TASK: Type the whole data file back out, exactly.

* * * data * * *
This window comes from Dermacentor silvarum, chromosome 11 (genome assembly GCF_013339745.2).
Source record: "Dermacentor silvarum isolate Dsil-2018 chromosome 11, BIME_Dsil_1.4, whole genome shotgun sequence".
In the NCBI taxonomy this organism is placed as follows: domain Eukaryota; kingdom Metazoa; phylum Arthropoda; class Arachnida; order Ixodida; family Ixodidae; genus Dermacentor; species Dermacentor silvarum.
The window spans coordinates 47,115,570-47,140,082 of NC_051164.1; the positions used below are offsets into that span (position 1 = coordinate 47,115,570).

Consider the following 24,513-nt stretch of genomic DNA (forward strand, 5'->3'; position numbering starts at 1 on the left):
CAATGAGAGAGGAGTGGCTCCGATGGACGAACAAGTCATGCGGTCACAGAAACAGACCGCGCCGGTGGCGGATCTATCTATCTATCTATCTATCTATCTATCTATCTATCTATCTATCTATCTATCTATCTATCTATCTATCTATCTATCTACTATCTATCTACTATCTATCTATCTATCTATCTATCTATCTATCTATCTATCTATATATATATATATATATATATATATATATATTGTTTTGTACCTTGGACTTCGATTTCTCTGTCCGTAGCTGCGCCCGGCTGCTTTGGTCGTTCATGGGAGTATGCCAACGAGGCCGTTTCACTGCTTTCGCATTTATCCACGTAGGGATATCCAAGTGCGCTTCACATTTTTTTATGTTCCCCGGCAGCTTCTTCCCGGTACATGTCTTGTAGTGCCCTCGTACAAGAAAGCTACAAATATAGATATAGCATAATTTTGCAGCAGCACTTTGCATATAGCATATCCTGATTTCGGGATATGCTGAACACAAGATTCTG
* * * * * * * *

This window comes from Dermacentor silvarum, chromosome 11 (genome assembly GCF_013339745.2).
Source record: "Dermacentor silvarum isolate Dsil-2018 chromosome 11, BIME_Dsil_1.4, whole genome shotgun sequence".
In the NCBI taxonomy this organism is placed as follows: domain Eukaryota; kingdom Metazoa; phylum Arthropoda; class Arachnida; order Ixodida; family Ixodidae; genus Dermacentor; species Dermacentor silvarum.
The window spans coordinates 47,115,570-47,140,082 of NC_051164.1; the positions used below are offsets into that span (position 1 = coordinate 47,115,570).

Consider the following 24,513-nt stretch of genomic DNA (forward strand, 5'->3'; position numbering starts at 1 on the left):
CAATGAGAGAGGAGTGGCTCCGATGGACGAACAAGTCATGCGGTCACAGAAACAGACCGCGCCGGTGGCGGATCTATCTATCTATCTATCTATCTATCTATCTATCTATCTATCTATCTATCTATCTATCTATCTATCTATCTATCTATCTACTATCTATCTACTATCTATCTATCTATCTATCTATCTATCTATCTATCTATCTATATATATATATATATATATATATATATATATTGTTTTGTACCTTGGACTTCGATTTCTCTGTCCGTAGCTGCGCCCGGCTGCTTTGGTCGTTCATGGGAGTATGCCAACGAGGCCGTTTCACTGCTTTCGCATTTATCCACGTAGGGATATCCAAGTGCGCTTCACATTTTTTTATGTTCCCCGGCAGCTTCTTCCCGGTACATGTCTTGTAGTGCCCTCGTACAAGAAAGCTACAAATATAGATATAGCATAATTTTGCAGCAGCACTTTGCATATAGCATATCCTGATTTCGGGATATGCTGAACACAAGATTCTG